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Biles said she was not in a good place mentally to compete

Tokyo, Japan

A composite image shows Simone Biles of the United States during the vault event where she missed the landing during the women's team gymnastic's final at the delayed Tokyo 2020 Olympic Games in Tokyo on July 27, 2021. Biles, the American gymnastics star, pulled out of the team competition on Tuesday. (Emily Rhyne/The New York Times)

New York Times reporting by Juliet Macur

In midair, soaring over a vault, Simone Biles realized she had lost her way.

She came into the Olympics as the United States’ star, expected to bring home gold medals and to fulfill the obligations of a global celebrity. The weight of her past success loomed over her. Fans expected her to be spectacular and perfect, even here at the Tokyo Games in a pandemic and without spectators.

And she was feeling far from perfect. On Tuesday, she said she began “fighting all of those demons” and couldn’t hold them back. In this, perhaps her final Olympics after having won four golds at the 2016 Games, she wondered why she was even here.

When she twisted fewer times than she had planned in the vault, she knew she was not herself, having lost her usually uncanny sense of where her body is in the air and failing to complete the kind of daring skill she is known for.

Russian team surged to gold medal

Simone Biles, left, of the United States looks back on the podium stand after the women's gymnastics final at the delayed Tokyo 2020 Olympic Games in Tokyo on July 27, 2021. Russia finished more than 3 points ahead of the U.S. to win gold and Britain won the bronze medal. (Doug Mills/The New York Times)

Biles, the most decorated gymnast in the world, walked off the mat and left the competition, saying she was not mentally prepared to continue. She said later that she was not certain she would compete again at the Tokyo Games. In her absence, the Russian team surged to the gold medal. The Americans held on for silver.

“This Olympic Games, I wanted it to be for myself when I came in — and I felt like I was still doing it for other people,” Biles, 24, said as she cried after the team event on Tuesday. It was the first time the Americans had not won gold at a world championships or Olympics since 2010. “So that just, like, hurts my heart because doing what I love has been kind of taken away from me to please other people.”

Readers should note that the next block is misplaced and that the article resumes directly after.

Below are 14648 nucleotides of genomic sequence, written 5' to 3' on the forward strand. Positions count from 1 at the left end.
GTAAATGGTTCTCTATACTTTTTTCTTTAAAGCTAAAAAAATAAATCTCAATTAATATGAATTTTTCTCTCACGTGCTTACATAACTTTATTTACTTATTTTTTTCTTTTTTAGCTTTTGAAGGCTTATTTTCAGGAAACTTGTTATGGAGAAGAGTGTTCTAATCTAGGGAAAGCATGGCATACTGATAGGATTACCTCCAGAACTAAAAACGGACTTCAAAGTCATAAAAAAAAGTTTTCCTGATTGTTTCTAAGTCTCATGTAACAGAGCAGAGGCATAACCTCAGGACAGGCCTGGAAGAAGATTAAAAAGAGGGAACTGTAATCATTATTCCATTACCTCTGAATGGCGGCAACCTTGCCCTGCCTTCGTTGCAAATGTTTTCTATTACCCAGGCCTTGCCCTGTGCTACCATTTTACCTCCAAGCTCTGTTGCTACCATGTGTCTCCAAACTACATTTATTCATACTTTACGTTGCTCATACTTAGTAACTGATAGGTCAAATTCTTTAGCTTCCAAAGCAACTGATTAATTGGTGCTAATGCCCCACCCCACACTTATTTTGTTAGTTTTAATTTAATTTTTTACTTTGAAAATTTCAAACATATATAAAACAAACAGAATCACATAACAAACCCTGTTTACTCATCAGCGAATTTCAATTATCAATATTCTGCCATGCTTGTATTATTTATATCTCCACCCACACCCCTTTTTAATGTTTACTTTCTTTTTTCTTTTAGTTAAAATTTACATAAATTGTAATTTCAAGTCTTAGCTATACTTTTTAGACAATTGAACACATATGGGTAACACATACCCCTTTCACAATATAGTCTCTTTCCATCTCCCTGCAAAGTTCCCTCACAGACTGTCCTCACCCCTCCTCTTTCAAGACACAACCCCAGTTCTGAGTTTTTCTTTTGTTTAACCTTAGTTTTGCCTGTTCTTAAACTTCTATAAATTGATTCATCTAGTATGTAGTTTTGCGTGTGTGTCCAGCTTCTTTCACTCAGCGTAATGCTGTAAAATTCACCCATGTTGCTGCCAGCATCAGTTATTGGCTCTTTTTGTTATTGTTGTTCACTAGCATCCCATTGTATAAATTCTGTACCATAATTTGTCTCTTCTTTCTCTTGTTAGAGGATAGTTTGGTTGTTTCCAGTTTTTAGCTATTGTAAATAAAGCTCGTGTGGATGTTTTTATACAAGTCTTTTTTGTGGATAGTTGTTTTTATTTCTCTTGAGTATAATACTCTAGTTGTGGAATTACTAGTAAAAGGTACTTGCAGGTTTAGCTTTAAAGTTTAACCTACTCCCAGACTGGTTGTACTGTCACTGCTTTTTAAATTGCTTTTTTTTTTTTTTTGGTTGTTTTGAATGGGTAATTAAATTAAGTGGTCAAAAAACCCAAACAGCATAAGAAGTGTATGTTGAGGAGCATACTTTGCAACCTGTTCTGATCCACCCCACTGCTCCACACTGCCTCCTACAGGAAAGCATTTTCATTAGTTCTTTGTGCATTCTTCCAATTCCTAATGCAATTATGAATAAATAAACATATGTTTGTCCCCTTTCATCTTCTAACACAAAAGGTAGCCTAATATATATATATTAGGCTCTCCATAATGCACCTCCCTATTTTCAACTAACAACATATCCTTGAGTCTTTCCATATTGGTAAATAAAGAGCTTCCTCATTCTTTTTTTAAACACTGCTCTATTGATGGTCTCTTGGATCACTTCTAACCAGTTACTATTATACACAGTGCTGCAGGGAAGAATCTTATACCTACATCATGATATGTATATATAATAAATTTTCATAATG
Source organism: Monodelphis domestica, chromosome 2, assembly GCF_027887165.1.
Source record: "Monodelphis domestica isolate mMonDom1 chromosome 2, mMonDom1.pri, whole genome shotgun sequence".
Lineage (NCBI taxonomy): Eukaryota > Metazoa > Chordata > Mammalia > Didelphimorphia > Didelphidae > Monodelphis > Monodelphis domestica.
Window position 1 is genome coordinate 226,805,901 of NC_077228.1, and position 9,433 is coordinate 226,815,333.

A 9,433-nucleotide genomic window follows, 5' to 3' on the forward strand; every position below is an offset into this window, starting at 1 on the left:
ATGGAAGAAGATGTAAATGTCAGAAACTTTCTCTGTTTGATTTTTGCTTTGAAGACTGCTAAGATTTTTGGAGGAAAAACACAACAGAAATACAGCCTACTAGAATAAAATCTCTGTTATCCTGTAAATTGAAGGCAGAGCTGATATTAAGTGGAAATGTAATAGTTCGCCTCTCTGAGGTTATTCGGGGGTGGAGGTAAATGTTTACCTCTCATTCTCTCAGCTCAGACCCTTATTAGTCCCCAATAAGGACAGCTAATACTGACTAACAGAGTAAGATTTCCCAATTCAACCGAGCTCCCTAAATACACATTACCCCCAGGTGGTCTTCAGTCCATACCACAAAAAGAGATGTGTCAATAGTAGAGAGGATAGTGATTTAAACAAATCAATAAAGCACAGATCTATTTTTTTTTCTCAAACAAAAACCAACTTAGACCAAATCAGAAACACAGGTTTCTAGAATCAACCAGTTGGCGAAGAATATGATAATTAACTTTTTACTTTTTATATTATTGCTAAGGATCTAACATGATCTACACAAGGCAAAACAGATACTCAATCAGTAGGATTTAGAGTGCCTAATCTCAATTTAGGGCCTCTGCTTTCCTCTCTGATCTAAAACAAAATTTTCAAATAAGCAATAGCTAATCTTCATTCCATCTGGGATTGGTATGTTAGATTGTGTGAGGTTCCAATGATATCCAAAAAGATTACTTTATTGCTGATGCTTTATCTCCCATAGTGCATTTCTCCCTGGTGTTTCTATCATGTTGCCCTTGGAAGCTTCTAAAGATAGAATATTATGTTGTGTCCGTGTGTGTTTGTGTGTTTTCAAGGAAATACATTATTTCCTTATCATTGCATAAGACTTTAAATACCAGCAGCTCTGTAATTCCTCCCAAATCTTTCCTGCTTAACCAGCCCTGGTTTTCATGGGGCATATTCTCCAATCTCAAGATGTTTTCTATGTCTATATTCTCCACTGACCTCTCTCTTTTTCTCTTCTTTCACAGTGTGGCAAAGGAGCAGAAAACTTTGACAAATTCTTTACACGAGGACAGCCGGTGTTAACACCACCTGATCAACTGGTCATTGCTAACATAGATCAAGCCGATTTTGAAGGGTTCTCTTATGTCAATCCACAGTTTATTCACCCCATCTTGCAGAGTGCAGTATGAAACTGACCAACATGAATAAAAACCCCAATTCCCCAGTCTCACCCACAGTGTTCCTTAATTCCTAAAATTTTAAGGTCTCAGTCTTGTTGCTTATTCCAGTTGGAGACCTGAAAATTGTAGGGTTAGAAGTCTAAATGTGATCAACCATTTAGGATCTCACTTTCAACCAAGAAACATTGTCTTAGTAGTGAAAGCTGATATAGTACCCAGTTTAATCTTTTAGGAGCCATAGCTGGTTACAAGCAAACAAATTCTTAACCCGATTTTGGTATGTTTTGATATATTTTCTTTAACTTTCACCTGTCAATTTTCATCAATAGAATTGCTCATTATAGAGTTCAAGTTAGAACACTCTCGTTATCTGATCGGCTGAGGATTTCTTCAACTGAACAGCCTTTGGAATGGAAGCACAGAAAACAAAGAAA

Naomi Osaka

Biles’s withdrawal was a stunning turnabout for the Americans, who had dominated the team event, and it came hours after another superstar athlete, Naomi Osaka, was upset in the third round of the women’s singles tennis tournament by a player with a far lower ranking.

Osaka, too, spoke of buckling under the high demands of the Olympic stage, having lit the Olympic cauldron and carried the expectation of her home country, Japan, that she win gold. “The scale of everything is a bit hard,” she said.

Even several years ago, it would have been unimaginable for an Olympic athlete to admit to significant doubts during the Games, much less to withdraw from an event. But Biles, Osaka and others in their generation have been vocal about putting their mental health first and the expectations of others, at best, second.

Naomi Osaka of Japan after losing her match against Marketa Vondrousova of the Czech Republic, during the third round of the Olympics women’s singles tennis tournament at Ariake Tennis Park in Tokyo, Tuesday, July 27, 2021. Osaka lost, 6-4, 6-1, to Vondrousova in barely over one hour. (Doug Mills/The New York Times)

Steven Ungerleider, a sports psychologist from Eugene, Oregon, said Biles has borne the stress of being the face of the Games for NBC; of talking about her abuse at the hands of a former USA Gymnastics team doctor, Larry Nassar; and of trying to manage her sponsor obligations while preparing for the Olympics.

“She’s wearing a lot of hats," Ungerleider said. "Most athletes don’t go to the Olympics being a diplomat, at the same time trying to be a focused athlete,. She’s got a lot of weight on her shoulders. For any person, especially a 24-year-old, that’s a huge burden.”

Skateboarding pressure